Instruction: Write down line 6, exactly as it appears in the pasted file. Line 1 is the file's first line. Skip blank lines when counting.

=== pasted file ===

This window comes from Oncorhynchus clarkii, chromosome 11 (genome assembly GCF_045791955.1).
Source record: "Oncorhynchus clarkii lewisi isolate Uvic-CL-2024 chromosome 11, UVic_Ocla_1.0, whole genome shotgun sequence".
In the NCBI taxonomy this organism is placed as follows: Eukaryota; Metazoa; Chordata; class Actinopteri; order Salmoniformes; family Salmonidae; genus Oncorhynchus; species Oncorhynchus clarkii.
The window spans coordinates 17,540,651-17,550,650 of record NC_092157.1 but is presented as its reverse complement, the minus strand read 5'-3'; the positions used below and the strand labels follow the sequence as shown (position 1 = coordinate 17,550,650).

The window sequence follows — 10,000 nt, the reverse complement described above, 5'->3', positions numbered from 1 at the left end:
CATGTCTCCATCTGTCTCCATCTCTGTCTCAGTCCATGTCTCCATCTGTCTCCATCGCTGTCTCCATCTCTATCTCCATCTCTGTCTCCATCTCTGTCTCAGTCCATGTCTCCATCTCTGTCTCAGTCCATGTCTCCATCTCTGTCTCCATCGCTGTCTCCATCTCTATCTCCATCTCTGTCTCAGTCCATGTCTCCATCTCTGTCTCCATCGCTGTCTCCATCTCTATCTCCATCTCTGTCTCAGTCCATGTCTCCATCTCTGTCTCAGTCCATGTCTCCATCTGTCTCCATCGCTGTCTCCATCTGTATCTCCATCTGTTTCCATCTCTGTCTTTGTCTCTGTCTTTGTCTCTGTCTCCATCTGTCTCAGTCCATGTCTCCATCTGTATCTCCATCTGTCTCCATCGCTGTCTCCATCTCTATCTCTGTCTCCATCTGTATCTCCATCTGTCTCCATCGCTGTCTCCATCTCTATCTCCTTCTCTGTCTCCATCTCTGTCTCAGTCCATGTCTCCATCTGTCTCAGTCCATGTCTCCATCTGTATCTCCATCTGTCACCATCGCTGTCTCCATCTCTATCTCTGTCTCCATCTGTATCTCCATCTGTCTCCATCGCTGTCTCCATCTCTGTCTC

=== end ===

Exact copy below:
CATGTCTCCATCTGTCTCCATCTCTGTCTCAGTCCATGTCTCCATCTGTCTCCATCGCTGTCTCCATCTCTATCTCCATCTCTGTCTCCATCTCTGTCTCAGTCCATGTCTCCATCTCTGTCTCAGTCCATGTCTCCATCTCTGTCTCCATCGCTGTCTCCATCTCTATCTCCATCTCTGTCTCAGTCCATGTCTCCATCTCTGTCTCCATCGCTGTCTCCATCTCTATCTCCATCTCTGTCTCAGTCCATGTCTCCATCTCTGTCTCAGTCCATGTCTCCATCTGTCTCCATCGCTGTCTCCATCTGTATCTCCATCTGTTTCCATCTCTGTCTTTGTCTCTGTCTTTGTCTCTGTCTCCATCTGTCTCAGTCCATGTCTCCATCTGTATCTCCATCTGTCTCCATCGCTGTCTCCATCTCTATCTCTGTCTCCATCTGTATCTCCATCTGTCTCCATCGCTGTCTCCATCTCTATCTCCTTCTCTGTCTCCATCTCTGTCTCAGTCCATGTCTCCATCTGTCTCAGTCCATGTCTCCATCTGTATCTCCATCTGTCACCATCGCTGTCTCCATCTCTATCTCTGTCTCCATCTGTATCTCCATCTGTCTCCATCGCTGTCTCCATCTCTGTCTC